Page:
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Cablegate: Further Indication That Iraqi Pds Reform Will Not

VZCZCXRO1685
RR RUEHBC RUEHDA RUEHDE RUEHIHL RUEHKUK
DE RUEHGB #3993 3560752
ZNR UUUUU ZZH
R 210752Z DEC 08
FM AMEMBASSY BAGHDAD
TO RUEHC/SECSTATE WASHDC 0958
INFO RUCNRAQ/IRAQ COLLECTIVE

UNCLAS BAGHDAD 003993

SIPDIS
SENSITIVE

STATE PASS USDA/FAS FOR OCRA - ALLEN, MCKINNELL,
MACLAUGHLIN; OCDB - CURTIS; OFSO - VERDONK

E.O. 12958: N/A
TAGS: ECON PGOV EAGR EAID ETRD IZ
SUBJECT: FURTHER INDICATION THAT IRAQI PDS REFORM WILL NOT
BEGIN IN 2009

REF: A. BAGHDAD 3680
B. BAGHDAD 3184 AND PREVIOUS

1. (SBU) SUMMARY: A senior Iraqi MOT official has indicated
that significant reforms to the Public Distribution System
(PDS) would be "unrealistic" in 2009, mainly because it is an
election year. But he also expressed optimism that limited
monetization could be phased in starting as early as 2010.
END SUMMARY.

No Significant Reform in an Election Year
-----------------------------------------
2. (SBU) Agriculture Counselor and Econoff met with Abdulhadi
K. Al-Hamiri, the Ministry of Trade (MOT) Director General
(DG) responsible for Iraq's PDS, December 16. Al-Hamiri
acknowledged that the initial "means testing" phase of the
MOT's PDS reform plan -- scheduled to begin in November --
had been delayed. The MOT had planned to distribute income
questionnaires to all families receiving PDS benefits, as the
first step toward a means testing process that would
ultimately remove the wealthiest 20 percent of Iraqis from
the rolls (Reftel B). Although the Prime Minister's staff
had tinkered extensively with the questionnaires, the MOT
nevertheless had them ready to be deployed "more or less" in
time to meet the November deadline, Al-Hamiri said. However,
the Council of Ministers did not give the green light to
begin the data collection process.

3. (SBU) Although Al-Hamiri expressed cautious optimism that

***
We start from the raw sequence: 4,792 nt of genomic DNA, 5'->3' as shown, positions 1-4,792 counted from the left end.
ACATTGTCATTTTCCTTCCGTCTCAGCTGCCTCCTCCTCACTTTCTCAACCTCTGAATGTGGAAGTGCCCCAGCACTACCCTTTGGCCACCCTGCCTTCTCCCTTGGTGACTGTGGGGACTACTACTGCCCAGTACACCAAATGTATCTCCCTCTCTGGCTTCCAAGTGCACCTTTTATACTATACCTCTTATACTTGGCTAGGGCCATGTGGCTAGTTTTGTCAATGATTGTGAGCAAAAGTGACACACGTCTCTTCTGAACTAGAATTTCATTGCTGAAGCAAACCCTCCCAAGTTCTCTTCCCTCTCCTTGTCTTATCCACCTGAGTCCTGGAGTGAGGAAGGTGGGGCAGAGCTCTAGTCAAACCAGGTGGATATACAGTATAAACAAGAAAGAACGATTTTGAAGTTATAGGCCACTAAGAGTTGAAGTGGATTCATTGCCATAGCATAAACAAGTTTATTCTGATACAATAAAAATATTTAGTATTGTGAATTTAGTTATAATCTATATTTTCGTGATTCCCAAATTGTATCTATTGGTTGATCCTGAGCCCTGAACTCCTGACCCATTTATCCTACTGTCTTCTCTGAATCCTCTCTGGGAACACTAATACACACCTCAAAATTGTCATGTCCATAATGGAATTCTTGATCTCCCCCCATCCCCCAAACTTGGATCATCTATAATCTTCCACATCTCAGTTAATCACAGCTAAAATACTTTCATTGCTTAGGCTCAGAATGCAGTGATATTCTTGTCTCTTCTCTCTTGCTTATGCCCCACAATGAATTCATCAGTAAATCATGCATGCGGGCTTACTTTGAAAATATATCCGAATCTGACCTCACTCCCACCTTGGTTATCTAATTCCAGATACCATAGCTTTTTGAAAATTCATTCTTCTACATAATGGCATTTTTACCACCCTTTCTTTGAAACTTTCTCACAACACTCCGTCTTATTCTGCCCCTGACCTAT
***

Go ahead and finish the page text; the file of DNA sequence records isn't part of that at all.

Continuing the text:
the data collection could still begin in 2009, he cautioned
against expecting any other PDS reforms next year. "With
2009 being and election year, it would be unrealistic" to
expect the GOI to launch significant reforms to PDS, he said.
The program is still one of the most important
government-provided services in the eyes of the vast majority
of Iraqis; in recent surveys conducted by the GOI's Committee
for Statistics and Information Technology (COSIT), 96 percent
of respondents opposed any changes to the PDS, including
monetization of benefits, Al-Hamiri reported. Given that
strong public sentiment, and with security gains still
tenuous going into the elections, "we are buying peace with
the program," he said.

Moving Toward Monetization
--------------------------
4. (SBU) While reforms (other than perhaps
information-gathering) will almost certainly not occur in
2009, Al-Hamiri expressed cautious optimism regarding how
soon the GOI might be able to begin phasing in monetization
of benefits. The costs associated with delivering a 19.3
kilogram basket of commodities to virtually every Iraqi every
month have become astronomical. The pricetag to the GOI rose
from USD 3.4 billion in 2007 to USD 5.8 billion in 2008. The
MOT's initial budget request for 2009 was nearly USD 12
billion, Al-Hamiri said, although the Finance Ministry
trimmed that to USD 5.2 billion in response to the
anticipated fall in oil revenues. Despite falling worldwide
food prices, Al-Hamiri still expressed some uneasiness over
his expected 2009 budget, noting the MOT has calculated that
world commodity prices must be 43 percent lower over the
course of 2009 than they were in 2008 in order for the PDS to
stay within a $5.2 million budget.

5. (SBU) Regardless of how much PDS costs the GOI in 2009,
the need to monetize remains obvious both as a cost reducing
measure and to reduce the market distortions created by
massive government commodity imports. Al-Hamiri suggested
that if the income questionnaires can be completed in 2009,
reforms such as cash payments to those beneficiaries willing
to accept them could begin as early as 2010. Full
Qto accept them could begin as early as 2010. Full
monetization, however, cannot occur until Iraq sees more
robust private sector involvement in PDS; reliable banking
procedures to deliver monetized benefits; and improved
security, he noted. Al-Hamiri also suggested that even after
monetization the MOT's Grain Board would still have to import
50 percent of the key commodities (wheat, rice, sugar) and
create a "strategic reserve" that would protect poor Iraqis
against commodity shortages and price gauging.

6. (SBU) COMMENT: Al-Hamiri's signal is among the clearest
we've received indicating that significant PDS reform for
2009 is almost certainly a non-starter. The question that
will emerge following national elections in 2009 is how
quickly -- or perhaps even whether -- a new GOI will commit
to resuming the PDS reform effort. END COMMENT.
CROCKER

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